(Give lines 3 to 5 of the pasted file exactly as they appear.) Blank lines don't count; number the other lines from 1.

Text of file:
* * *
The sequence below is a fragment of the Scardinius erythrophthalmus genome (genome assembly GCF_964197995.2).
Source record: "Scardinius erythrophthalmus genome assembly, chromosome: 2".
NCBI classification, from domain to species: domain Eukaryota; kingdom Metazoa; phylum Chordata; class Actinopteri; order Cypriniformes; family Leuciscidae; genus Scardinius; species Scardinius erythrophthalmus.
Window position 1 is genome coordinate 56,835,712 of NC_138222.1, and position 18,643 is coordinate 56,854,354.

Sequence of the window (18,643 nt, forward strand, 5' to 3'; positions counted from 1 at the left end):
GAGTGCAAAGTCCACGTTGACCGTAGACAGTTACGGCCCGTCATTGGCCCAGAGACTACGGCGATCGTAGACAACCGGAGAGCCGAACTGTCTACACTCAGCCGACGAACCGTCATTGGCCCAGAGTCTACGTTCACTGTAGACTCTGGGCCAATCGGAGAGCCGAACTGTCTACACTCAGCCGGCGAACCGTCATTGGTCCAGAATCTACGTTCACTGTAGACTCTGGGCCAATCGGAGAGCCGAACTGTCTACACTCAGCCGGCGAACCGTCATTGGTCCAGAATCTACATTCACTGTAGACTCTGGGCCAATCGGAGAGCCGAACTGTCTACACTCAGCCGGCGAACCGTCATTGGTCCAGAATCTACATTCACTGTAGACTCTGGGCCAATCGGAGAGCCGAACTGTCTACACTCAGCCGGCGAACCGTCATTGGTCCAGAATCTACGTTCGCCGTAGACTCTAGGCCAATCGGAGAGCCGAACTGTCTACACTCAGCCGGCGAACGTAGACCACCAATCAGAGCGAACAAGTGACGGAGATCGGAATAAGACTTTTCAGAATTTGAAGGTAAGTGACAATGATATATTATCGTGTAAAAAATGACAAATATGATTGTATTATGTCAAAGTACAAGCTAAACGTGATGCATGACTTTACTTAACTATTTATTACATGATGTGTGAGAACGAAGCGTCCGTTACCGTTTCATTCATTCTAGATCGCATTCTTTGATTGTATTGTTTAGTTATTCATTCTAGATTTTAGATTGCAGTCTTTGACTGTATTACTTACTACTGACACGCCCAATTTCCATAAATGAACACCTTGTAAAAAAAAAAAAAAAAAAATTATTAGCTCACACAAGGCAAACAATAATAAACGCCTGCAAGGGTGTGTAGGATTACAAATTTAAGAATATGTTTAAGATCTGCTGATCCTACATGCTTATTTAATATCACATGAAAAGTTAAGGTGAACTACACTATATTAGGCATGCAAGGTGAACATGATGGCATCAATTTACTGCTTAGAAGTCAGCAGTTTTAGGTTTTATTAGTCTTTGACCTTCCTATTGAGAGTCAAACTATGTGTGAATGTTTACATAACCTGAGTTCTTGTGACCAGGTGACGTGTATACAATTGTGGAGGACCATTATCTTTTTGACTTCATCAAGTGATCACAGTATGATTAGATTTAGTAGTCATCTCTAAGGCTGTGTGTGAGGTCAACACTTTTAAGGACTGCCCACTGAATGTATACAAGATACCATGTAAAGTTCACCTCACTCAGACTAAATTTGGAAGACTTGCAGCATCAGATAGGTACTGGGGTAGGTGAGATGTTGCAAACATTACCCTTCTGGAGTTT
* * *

NCBI classification, from domain to species: domain Eukaryota; kingdom Metazoa; phylum Chordata; class Actinopteri; order Cypriniformes; family Leuciscidae; genus Scardinius; species Scardinius erythrophthalmus.
Window position 1 is genome coordinate 56,835,712 of NC_138222.1, and position 18,643 is coordinate 56,854,354.

Sequence of the window (18,643 nt, forward strand, 5' to 3'; positions counted from 1 at the left end):